I love a good flat shoe. Not surprising, considering that I’m pushing 5’11”. Add on any extra inches and I unfurl upwards to well over six feet. Sometimes there’s a kind of satisfaction in heels lifting me to tallest girl in the room – leaning my elbow on friends’ shoulders and generally being a little obnoxious about towering above half the boys. Plus, heels make legs look good (well, as we’re constantly told by various magazines trying to convince us of their use).
Yet here are some of the things one can’t do with quite the same ease in heels: run very quickly for something you’re late for, stay out all night without complaining constantly about your feet, go on long walks regardless of terrain or weather, march along the pavement with purpose (and without wobbling), cycle long distances, walk steadily when you’ve had a few glasses of wine and balance is becoming more difficult to navigate, climb over five bar gates or clamber up stairs two at a time, move around without the inner monologue of “ow, bloody ow, this hurts, ow, and I’m slower than I want to be. Ow.”
There are a few people out there who I marvel at for their ability to saunter around in stilettoes without any visible effort. Maybe their feet are made of stronger stuff? Either that, or they’re better at hiding the pain/ remembering to keep gel cushions in their clutches to soften the aches. And yes, heels can be glamorous or elegant or powerful or intimidating or gut-punchingly gorgeous.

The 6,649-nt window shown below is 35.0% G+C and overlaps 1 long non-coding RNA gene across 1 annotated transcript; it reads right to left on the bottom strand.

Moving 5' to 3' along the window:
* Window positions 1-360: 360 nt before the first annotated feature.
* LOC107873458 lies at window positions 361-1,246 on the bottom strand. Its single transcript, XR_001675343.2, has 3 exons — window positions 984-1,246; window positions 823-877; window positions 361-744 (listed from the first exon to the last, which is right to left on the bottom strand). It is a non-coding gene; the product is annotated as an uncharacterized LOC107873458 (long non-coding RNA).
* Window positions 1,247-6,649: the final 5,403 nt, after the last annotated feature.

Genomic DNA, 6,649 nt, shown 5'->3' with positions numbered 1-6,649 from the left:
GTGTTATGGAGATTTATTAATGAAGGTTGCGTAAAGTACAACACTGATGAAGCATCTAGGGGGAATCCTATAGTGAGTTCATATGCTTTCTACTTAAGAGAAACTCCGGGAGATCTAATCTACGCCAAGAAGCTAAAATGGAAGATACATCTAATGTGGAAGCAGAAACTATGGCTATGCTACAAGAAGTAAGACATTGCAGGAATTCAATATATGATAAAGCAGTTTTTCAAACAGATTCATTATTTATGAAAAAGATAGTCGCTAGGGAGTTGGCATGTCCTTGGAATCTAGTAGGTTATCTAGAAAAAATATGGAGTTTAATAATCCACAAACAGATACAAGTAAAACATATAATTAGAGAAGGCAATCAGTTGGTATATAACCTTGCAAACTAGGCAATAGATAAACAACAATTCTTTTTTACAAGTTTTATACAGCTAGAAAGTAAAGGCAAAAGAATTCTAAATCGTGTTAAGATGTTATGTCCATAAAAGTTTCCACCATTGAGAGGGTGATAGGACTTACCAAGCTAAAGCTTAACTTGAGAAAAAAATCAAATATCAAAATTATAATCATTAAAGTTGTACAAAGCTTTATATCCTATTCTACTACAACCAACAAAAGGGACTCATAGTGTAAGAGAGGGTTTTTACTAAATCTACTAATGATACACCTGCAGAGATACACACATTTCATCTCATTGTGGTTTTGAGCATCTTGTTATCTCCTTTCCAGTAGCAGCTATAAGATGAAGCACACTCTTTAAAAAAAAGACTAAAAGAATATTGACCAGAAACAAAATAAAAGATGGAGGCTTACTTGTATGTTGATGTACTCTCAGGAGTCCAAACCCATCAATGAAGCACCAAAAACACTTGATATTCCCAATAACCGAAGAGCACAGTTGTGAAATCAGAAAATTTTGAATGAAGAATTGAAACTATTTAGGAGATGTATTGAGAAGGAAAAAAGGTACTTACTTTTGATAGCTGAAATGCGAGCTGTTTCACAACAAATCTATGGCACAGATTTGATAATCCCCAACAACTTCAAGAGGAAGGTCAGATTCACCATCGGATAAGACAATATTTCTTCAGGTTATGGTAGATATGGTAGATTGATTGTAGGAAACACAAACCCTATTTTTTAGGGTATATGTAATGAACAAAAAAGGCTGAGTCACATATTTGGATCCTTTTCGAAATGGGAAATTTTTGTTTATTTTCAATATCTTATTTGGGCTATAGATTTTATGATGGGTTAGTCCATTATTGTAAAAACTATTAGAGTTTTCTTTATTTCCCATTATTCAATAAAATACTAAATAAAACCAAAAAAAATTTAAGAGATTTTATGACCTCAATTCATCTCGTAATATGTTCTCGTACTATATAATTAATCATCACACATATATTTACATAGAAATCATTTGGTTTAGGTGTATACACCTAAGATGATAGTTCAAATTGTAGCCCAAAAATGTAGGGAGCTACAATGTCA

However it seems that, to use some abysmal ‘fash-speak’, flats are having a moment. At the last LFW, many designers showcased outfits accompanied by sandals, trainers and lace-ups – the models not strutting, but strolling. To those of us who make our sartorial choices independent of what the industry deems on-trend (i.e., I suspect, most of us) this may be a case of “so what? I’ve been doing this for years.” But it’s interesting that functional footwear is being seen as important enough for plenty of brands to be promoting it.
It seems to be something of a growing movement too. Hannah Rochell’s recent book ‘En Brogue: Love Shoes. Love Fashion. Hate Heels’ (the title taken from her fabulous blog) is something of an ode to all things flat. A playful publication, it’s full of delicious information and illustrations.
I remember being in my last year at secondary school, sick of the ballet pumps worn by all my female peers. I decided that the way forward was brogues. However, although now ubiquitous in every shop you you pop into, at that point they were much harder to source. All I could find were flimsy, thin-soled shoes playing at being brogues. So I switched tack and began scouring the men’s section in charity shops. Eventually I found a pair of St Michael shiny size 6.5 black brogues – made of stiff, dependable leather. I wore them until they fell apart.
I’ve continued the tradition since by buying plenty more pairs of brogues and loafers for men (I swear they’re usually better constructed), although I do have a deficit of flat shoes that can be worn for evenings out. (Instead I usually end up pairing my lace dresses with Chelsea boots). But it means I can remain later and dance longer, unhampered by pinched toes or sore heels. To me, as much as the aesthetic of a heel appeals, flats are ultimately more liberating – and I want clothes that allow me to feel confident, to stride around and to embody the space that I’m in.
Here I'm wearing some rather glorious second hand velvet DMs my mum found on eBay for £15. She's an online shopping marvel (with great taste). I've worn them a lot this term at uni. To complete the look of all-things-tactile, I'm wearing a dress bought from the bargain section of one of my favourite Oxford vintage shops - Reign. It was £8, and has since seen many a trip out for cocktails, dancing, and, at the end of last term, punting along the river in the sunshine. Photos taken mid September.